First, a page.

It is now more than three months since the superannuation rule changes came into effect allowing retirees up to age seventy-five to make super contributions even if they are not working. The responses from those eligible have been quite varied.
Super funds, once converted into pensions, earn tax-free returns and pay tax-free incomes to retirees. That’s a strong incentive to increase super balances. Up to $1.7 million can be held in a pension account.
Quite a few people are moving money from non-super investments into super. Some are contributing surplus cash. Inflation for the last year was 6.1 per cent. Term deposits now pay around four per cent, so they are losing purchasing power. Investments need to do better than that.
Bank interest rates have increased and share prices fallen causing some hesitation, but some super funds allow investment in term deposits.
Other people are selling managed funds and shares held personally to put the proceeds into super. The potential capital gains tax must be assessed but now is a good time to sell as prices are down so the CGT will be lower.
The rule change is a trigger to review old share portfolios and sell laggards. Perhaps sentimental attachments can be reconsidered. Are the shares paying the dividend income older investors need? Four per cent is a good benchmark. Shares can also be transferred into super without selling them.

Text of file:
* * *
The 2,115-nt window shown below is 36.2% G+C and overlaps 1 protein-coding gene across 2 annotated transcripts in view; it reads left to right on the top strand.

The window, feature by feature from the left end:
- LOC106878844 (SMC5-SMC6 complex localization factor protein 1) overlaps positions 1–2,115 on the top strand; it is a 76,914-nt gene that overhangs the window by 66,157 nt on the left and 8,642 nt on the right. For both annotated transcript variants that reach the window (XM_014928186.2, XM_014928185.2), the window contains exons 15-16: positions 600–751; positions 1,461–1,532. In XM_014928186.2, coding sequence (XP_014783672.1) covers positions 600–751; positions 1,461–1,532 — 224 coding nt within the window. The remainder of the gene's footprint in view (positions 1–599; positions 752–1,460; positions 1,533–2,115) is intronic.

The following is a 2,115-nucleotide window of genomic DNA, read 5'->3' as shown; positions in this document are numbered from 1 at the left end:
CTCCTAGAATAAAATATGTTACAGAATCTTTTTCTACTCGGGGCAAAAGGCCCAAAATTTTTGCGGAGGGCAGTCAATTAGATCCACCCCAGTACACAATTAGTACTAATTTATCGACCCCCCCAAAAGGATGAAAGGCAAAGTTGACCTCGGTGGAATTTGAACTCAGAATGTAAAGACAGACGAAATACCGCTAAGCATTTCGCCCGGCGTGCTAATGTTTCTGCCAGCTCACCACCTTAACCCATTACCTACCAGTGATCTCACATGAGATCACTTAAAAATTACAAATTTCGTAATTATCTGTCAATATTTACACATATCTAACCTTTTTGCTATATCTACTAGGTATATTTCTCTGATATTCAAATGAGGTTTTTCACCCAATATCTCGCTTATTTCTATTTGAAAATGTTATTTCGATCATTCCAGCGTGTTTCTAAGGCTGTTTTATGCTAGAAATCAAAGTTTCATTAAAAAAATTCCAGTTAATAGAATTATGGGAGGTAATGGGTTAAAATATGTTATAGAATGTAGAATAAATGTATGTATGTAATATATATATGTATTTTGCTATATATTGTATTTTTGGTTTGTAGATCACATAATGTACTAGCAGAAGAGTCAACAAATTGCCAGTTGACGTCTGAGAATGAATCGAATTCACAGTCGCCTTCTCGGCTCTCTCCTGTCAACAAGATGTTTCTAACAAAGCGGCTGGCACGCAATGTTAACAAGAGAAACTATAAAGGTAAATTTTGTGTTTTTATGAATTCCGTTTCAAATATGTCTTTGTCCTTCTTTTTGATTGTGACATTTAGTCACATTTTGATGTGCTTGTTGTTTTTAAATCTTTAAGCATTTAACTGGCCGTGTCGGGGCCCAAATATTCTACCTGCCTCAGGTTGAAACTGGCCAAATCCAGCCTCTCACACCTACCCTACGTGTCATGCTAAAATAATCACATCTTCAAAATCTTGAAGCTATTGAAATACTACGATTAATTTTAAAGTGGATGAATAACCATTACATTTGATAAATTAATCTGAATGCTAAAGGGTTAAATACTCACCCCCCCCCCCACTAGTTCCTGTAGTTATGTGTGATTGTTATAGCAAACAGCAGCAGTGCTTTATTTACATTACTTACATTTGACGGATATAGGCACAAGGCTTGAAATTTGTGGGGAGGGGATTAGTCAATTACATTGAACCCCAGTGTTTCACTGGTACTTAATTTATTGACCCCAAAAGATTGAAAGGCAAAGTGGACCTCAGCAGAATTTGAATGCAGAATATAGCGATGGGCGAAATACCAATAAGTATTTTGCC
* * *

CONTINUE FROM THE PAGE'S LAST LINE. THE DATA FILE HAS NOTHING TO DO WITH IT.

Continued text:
Some people have decided to sell investment properties that pay low net income and put the proceeds into super. Many residential properties only net 2.5 to 3 per cent income after property costs, which usually isn’t enough.
Some retirees are using the new contribution rules to reduce the tax on super benefits paid to non-dependents after death. Money can be withdrawn from super tax-free and recontributed non-concessionally. This moves money from the taxable component into the tax-free component.
Inflation will come down because labour costs aren’t rising 6.1 per cent. There are indications of inflation peaking overseas. Surveys show US factory door prices declining. Both UK and US inflation have fallen slightly. This should lead to interest rates peaking and eventually declining too.
October is often a weak month in the share market, while the November to February period often sees good gains. Super funds are likely to earn better returns next year. Contributing now while values are down should prove beneficial. There are great opportunities with the new super contribution rules, but each person’s circumstances are different so their best options also differ. Personal advice can help.